Any thoughts or comments, please let me know.
Wednesday, 13 June 2007
Saturday, 2 June 2007
By chance some of the exhibitions were very relevant to what I have been learning on the course. So I've posted what I saw so you can have a look too.
The first was at the Liverpool World Museum. The Exhibition was entitled Animated Adventures and it aimed to take you behind the scenes of animated film making, right from the ideas stage, to set design, cell painting, stop frame, CGI and sound design. It’s main feature was Aardman and the making of their last film – Curse of the Were-rabbit.
I thought the exhibition was fantastic. Not only because I love animation but also because the exhibition itself was so good. It was a brightly coloured, easily accessible, fun multimedia exhibition. It mainly comprised of covered walls with snippets of information, pictures, video footage and actual sets and puppets from the film. All arranged in order of the process of making the film.
The best bit came at the end, when you were allowed to ‘play’ with the interactive parts of the exhibition. These ‘booths’ aimed to demonstrate how animation is created by allowing users to create their own.
Using a very simple interface and a stage with props such as toys and letters. You simply placed or moved items on the stage and pressed a big red ‘record’ button to record a frame. When you had finished you simply press play and your animation is shown on a large screen above the booth for you and other visitors to see. The other booths included cell painting in which you colour your own animated characters and sound design where you press buttons to trigger sound over some animated footage. The interfaces were very easy to use and while I was there I saw people of all ages using and enjoying them. These were highly interactive, multi user, informative and very immersive interfaces.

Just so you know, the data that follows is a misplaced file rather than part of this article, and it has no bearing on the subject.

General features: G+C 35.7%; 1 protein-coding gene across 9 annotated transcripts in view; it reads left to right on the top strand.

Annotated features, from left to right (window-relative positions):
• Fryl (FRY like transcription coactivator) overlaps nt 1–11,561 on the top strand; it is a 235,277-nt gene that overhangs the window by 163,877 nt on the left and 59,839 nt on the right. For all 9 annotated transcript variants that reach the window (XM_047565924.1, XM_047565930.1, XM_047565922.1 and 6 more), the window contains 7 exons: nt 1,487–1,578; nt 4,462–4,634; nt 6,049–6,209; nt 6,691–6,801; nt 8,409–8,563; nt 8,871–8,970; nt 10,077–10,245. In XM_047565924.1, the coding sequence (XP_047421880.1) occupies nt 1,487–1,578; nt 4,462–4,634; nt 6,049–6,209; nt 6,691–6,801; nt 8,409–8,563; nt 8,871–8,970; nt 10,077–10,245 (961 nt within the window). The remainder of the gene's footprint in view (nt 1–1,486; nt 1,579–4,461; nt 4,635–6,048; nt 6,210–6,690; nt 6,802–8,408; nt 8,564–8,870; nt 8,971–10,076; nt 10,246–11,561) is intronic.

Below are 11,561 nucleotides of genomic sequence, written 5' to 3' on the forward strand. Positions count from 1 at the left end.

Link to the website HERE
The next exhibition I saw was entitled ‘Centre of the creative universe. Liverpool and the Avant-Garde.’
It aimed to exhibit a unique account of Liverpool’s art scene and how the city has inspired a diverse range of nationally and internationally renowned artists.
For me the exhibition did exactly what it aimed to do, I saw many diverse works and learned how the city had inspired each one of them.
The best bit about the exhibition though was the design of the map which showed all the links between the Avant-Garde and the city itself. The map was used as promotional material for the exhibition as well as covering the entire wall in front of the doors as you enter the exhibition. I thought that it was a good example of well designed information architecture.
The final thing I got to see was at the Walker art gallery. The gallery has recently built a new facility called ‘Big Art’. It’s objective is to get young children, up to age 8, to engage and understand more about the art on display in the museum. The designers constructed things like trails and quizzes for the children to take part on their visit. Within the facility itself the children take part in different activities, ranging from dressing up as people in the paintings and taking photos of each other to using touch screen interfaces to play different games related to specific works. Among other interactive areas, there was one where the children had to pair up and work as a team. They communicated by phones on different sides of the room. One had to describe objects in boxes on the wall next to them, each object could be found in a painting in the gallery. The other had to draw it on an LCD screen, based on the description from the other child, when they drew it correctly they could open another box.
The website for ‘BIG ART’ can be found HERE.
I thought that there were some really good examples of interaction design. I thought that they would get young children excited about going to the gallery and in turn learn more about why the paintings are important, how they were created and more about the people in them.